Dave's "Miser" Stirling Engine
The Stirling Cycle, or "Hot Air", engine was invented by Scottish minister Robert Stirling in 1816. This was in the age of steam, well before internal combustion engines were developed. The Stirling cycle uses heat to expand a gas (air in this example) and push a piston.
This model (the flywheel is 5" diameter) was designed by Jerry Howell to work with a low temperature heat source - it will run when sitting on your warm lap! Dave built it from Jerry's plans, using aluminum, steel and brass plate and barstock, some 6"OD acrylic tubing, a styrofoam disk, a pile of misc and some elusive round tuit. Tools are just your normal screwdrivers, files, drills, metal lathe and milling machine.
The three most significant parts are:
The displacer chamber is sealed except for a passage to the bottom of the power cylinder. In operation, the bottom displacer disk is heated and the top one cooled. If the styrofoam displacer is raised to the top disk, most of the air in the chamber is "displaced" to the bottom, and gets heated by the warm bottom disk. The heated air expands, goes through the passage to the bottom of the power cylinder, pushing the power piston up, pushing the connecting rod and left crankpin, and turning the crankshaft.
- Displacer - at the base, the two flat 6-1/2" aluminum disks sandwich a short (1") piece of 6" clear acrylic tubing, forming a chamber containing the 3/4"thick round styrofoam "Displacer" (visible thru the clear tubing). The displacer is not as tall as the chamber and can be raised to near the top disk & lowered near the bottom.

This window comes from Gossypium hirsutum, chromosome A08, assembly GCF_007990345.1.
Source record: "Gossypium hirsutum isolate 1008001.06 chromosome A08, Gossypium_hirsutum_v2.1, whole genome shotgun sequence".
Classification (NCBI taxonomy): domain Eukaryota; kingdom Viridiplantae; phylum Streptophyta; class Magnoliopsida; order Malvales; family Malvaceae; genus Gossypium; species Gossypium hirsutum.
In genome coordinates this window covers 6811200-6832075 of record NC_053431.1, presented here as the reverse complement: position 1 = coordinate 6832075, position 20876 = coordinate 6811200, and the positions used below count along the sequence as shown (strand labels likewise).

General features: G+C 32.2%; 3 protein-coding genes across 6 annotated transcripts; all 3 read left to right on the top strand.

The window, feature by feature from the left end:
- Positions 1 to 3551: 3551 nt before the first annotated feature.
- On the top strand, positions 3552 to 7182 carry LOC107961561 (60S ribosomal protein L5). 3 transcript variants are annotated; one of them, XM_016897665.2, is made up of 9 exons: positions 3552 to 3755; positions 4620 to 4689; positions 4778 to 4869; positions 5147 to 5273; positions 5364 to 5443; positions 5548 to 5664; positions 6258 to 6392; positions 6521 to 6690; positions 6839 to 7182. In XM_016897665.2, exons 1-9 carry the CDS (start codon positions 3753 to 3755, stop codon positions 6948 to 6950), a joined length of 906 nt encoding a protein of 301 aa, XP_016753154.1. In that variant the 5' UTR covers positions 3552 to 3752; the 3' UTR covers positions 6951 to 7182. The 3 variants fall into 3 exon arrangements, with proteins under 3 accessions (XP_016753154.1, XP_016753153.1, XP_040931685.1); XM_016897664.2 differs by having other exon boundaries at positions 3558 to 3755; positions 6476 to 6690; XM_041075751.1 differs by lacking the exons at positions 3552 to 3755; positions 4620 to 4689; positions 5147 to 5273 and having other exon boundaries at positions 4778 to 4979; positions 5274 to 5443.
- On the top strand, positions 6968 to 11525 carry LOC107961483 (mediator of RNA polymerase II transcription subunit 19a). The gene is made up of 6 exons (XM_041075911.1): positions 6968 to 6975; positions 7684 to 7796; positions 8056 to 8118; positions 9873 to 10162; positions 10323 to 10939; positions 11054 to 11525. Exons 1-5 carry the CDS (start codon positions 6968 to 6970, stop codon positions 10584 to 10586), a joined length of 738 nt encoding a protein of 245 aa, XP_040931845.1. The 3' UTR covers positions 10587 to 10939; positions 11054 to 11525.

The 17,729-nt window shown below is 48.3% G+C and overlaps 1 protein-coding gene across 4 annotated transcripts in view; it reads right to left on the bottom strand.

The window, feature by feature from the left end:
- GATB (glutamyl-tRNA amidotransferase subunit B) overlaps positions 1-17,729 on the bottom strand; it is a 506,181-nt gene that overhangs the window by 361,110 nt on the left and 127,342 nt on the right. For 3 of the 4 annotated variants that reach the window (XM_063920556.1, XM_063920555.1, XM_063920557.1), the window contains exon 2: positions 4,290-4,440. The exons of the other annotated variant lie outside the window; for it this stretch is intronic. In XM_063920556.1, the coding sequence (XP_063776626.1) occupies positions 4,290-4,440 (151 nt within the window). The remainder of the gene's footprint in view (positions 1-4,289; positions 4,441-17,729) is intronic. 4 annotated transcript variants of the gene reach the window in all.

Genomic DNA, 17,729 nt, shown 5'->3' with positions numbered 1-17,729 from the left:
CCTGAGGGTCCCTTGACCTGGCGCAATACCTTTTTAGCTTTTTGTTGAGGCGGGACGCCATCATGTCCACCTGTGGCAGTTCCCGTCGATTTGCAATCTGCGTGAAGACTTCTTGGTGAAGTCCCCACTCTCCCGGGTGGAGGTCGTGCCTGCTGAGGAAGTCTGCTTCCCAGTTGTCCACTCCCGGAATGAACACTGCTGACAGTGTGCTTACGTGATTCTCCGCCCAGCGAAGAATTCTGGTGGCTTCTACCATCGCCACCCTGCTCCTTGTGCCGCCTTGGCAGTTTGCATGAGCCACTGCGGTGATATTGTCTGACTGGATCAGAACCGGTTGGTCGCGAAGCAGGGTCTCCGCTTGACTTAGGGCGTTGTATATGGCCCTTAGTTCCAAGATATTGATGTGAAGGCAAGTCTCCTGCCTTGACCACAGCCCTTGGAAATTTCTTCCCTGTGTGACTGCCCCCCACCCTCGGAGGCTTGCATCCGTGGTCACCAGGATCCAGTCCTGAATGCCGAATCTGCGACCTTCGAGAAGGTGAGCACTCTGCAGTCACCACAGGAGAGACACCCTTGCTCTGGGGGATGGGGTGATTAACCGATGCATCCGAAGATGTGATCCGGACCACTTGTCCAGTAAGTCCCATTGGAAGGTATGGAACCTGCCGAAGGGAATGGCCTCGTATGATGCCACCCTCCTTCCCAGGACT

- Power Cylinder - the short upright steel cylinder rising from the base just left of the blue-fluted pedestal. This contains the "Power Piston".
- Crankshaft - runs horizontally through the brass block at the top of the pedestal and supports the flywheel and two crankpins, at the left & right ends.
When the crankshaft turns, so do the flywheel and right crankpin, which lowers the displacer toward the bottom, warm, displacer disk. This displaces the air to the top of the chamber and the cooler top disk. The air cools, contracts, pulls the power piston down, which turns the crank, which raises the displacer, until h__l freezes over.
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